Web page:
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From "Peter M. Goldstein" <peter_m_goldst...@yahoo.com>
Subject RE: [PATCH] SMTPHandler.java v.2 - SMTP ID, Random.nextInt
Date Mon, 05 Aug 2002 18:26:10 GMT

Harmeet,

I just don't get your objection.

SMTP ID does one thing and one thing only - allows you to identify from
the external SMTP exchange which connection/thread it was associated
with.  It's not a tremendously useful feature I grant you, but in the
case of an extreme fatal error (one that resulted in a thread dump) it
may very well allow you to connection the external SMTP connection with
the single thread among potentially hundreds that was connecting to a
particular SMTP exchange.  Presumably it was added to the code base for
precisely that reason.  I'm reluctant to change an exposed, functioning
piece of code from the software without any sort of compelling reason.

The cost of this feature is negligible.  The Random is now shared
between handlers, as opposed to an instantiation per thread (my change),
the cost of a nextInt() invocation is minimal, and it's not a
particularly large piece of state to track.  It's commented, so there's
no code clarity issue.  So what's the problem?

--Peter

> -----Original Message-----
> From: Harmeet Bedi [mailto:harmeet@kodemuse.com]
> Sent: Monday, August 05, 2002 1:59 PM
> To: James Developers List
> Subject: Re: [PATCH] SMTPHandler.java v.2 - SMTP ID, Random.nextInt
> 
> Here is what I see in the latest code for variable smtpID.
> 
> Declaration:
>     private String smtpID;
> 
> in <handleConnection>
>             smtpID = Math.abs(random.nextInt() % 1024) + "";
> 
> in <resetState>
>         state.put(SMTP_ID, smtpID);
> 
> 
> for state 'SMTP_ID'
> 
> in <resetState>
>         state.put(SMTP_ID, smtpID);
> 
> in <doDATA>:
>                 headers.addHeaderLine(
>                     "Received: from "
>                         + state.get(REMOTE_NAME)
>                         + " (["
>                         + state.get(REMOTE_IP)
>                         + "])");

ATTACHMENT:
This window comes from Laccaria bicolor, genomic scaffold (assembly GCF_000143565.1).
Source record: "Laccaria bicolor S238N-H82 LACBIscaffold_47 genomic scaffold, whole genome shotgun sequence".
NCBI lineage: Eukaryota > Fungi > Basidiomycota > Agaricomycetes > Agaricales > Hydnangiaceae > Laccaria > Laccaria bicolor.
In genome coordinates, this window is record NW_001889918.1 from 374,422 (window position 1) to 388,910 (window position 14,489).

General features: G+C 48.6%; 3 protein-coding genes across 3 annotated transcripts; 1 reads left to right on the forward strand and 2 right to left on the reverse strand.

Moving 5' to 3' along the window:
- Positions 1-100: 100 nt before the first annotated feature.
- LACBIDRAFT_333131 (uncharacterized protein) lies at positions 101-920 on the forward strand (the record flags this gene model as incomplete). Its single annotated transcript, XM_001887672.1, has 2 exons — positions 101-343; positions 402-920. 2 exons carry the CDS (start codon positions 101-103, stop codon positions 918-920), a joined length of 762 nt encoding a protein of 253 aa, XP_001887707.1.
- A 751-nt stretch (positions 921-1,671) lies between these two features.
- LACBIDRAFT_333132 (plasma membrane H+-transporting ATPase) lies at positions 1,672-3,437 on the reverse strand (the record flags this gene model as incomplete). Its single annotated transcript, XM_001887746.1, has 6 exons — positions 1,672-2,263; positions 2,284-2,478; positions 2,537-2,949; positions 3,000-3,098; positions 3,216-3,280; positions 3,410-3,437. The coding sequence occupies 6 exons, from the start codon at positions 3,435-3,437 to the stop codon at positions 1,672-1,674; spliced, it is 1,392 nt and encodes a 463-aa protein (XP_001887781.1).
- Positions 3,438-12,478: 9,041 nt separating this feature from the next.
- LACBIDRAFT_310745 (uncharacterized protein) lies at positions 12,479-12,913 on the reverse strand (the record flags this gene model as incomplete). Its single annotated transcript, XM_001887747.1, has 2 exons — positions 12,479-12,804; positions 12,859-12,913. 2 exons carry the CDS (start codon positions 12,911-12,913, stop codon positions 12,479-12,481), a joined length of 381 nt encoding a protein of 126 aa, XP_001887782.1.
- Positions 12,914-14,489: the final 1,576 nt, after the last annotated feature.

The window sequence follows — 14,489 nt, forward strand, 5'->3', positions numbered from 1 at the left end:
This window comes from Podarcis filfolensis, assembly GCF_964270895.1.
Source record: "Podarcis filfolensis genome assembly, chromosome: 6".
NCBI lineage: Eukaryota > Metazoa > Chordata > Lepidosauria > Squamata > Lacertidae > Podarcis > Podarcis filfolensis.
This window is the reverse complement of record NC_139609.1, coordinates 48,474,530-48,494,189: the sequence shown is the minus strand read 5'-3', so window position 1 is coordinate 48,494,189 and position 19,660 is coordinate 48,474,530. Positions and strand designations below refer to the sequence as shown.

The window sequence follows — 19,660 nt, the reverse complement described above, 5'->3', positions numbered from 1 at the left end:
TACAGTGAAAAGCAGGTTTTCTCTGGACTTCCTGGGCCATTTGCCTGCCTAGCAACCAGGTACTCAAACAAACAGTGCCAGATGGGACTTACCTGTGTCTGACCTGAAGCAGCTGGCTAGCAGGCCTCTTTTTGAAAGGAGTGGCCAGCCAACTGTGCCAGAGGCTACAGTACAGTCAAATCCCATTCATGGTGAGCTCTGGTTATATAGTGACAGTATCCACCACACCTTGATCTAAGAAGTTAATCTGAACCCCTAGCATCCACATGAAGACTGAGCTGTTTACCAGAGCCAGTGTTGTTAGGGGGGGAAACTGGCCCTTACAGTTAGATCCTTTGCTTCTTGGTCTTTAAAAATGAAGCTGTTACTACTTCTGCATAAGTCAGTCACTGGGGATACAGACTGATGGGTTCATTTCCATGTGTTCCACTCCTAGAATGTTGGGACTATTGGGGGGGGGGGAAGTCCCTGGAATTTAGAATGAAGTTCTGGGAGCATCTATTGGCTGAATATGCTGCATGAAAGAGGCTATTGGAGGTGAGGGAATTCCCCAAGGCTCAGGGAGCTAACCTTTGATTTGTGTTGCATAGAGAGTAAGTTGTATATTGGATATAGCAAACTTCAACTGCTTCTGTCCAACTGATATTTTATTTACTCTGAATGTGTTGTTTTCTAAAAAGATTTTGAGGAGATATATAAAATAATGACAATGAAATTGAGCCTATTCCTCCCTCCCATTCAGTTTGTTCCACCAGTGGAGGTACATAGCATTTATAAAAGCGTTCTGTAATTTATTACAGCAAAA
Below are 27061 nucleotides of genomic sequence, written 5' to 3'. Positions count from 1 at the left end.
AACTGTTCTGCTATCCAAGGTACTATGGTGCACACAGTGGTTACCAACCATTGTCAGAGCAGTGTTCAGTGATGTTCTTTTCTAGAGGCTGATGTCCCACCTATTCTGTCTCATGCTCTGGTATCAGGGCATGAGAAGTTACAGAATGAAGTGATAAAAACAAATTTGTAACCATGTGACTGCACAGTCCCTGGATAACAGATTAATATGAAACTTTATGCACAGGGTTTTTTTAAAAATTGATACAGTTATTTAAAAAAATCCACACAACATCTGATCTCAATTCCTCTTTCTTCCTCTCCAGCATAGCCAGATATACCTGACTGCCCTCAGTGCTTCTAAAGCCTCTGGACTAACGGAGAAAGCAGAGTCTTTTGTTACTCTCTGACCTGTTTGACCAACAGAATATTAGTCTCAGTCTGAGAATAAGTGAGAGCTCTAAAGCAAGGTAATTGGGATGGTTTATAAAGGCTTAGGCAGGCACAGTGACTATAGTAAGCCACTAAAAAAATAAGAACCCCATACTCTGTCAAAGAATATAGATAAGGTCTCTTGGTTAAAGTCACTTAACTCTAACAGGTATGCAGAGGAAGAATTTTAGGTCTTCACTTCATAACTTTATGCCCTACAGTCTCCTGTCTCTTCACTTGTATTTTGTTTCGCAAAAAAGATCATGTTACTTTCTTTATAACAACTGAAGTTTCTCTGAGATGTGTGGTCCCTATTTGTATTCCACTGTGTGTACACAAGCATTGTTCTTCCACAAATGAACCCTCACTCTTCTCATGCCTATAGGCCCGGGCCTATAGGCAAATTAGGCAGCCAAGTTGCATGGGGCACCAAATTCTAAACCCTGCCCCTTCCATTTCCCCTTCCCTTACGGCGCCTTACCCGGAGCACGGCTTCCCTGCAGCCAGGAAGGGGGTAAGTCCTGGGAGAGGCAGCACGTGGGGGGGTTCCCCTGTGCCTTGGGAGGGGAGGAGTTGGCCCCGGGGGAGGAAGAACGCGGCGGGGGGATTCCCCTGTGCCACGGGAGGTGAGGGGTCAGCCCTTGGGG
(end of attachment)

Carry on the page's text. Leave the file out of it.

>                 String temp =
>                     "          by "
>                         + this.helloName
>                         + " ("
>                         + softwaretype
>                         + ") with SMTP ID "
>                         + state.get(SMTP_ID);
> .....
>                     headers.addHeaderLine(temp);
> 
> 
> 
> If SMTP_ID only contains random information, it really
> contains no meaningful information. What is the gain of having it in
the
> mail header body ?
> 
> How can a random integer value identify a particular thread/connection
> ?
> 
> The name 'SMTP_ID' lead me to believe this was the smtp server
> identifier and that may make sense. There may be a need to identify
> from the message header the routing mail server. I think helo name
> parameter could be used to do this too, as you suggested. It may be a
> good idea to rename or remove SMTP_ID and smtpID in that case.
> 
> Harmeet
> ----- Original Message -----
> From: "Peter M. Goldstein" <peter_m_goldstein@yahoo.com>
> To: "'James Developers List'" <james-dev@jakarta.apache.org>
> Sent: Monday, August 05, 2002 10:37 AM
> Subject: RE: [PATCH] SMTPHandler.java v.2 - SMTP ID, Random.nextInt
> 
> 
> >
> > Harmeet,
> >
> > As written, both before and after the patch, this simply isn't what
the
> > SMTP ID does.  The SMTP ID is written to help identify the
particular
> > thread/connection associated with the handler.  That's all.  That's
why
> > it's randomly drawn from a pool of ids [0,1024).  It is in no way
> > intended to identify a particular mail server.
> >
> > The helloName parameter can be used to address the issue you
suggest.
> > Each server in your cluster can be given a distinguished helloName.
> >
> > --Peter
> >
> > > -----Original Message-----
> > > From: Harmeet Bedi [mailto:harmeet@kodemuse.com]
> > > Sent: Monday, August 05, 2002 1:29 PM
> > > To: James Developers List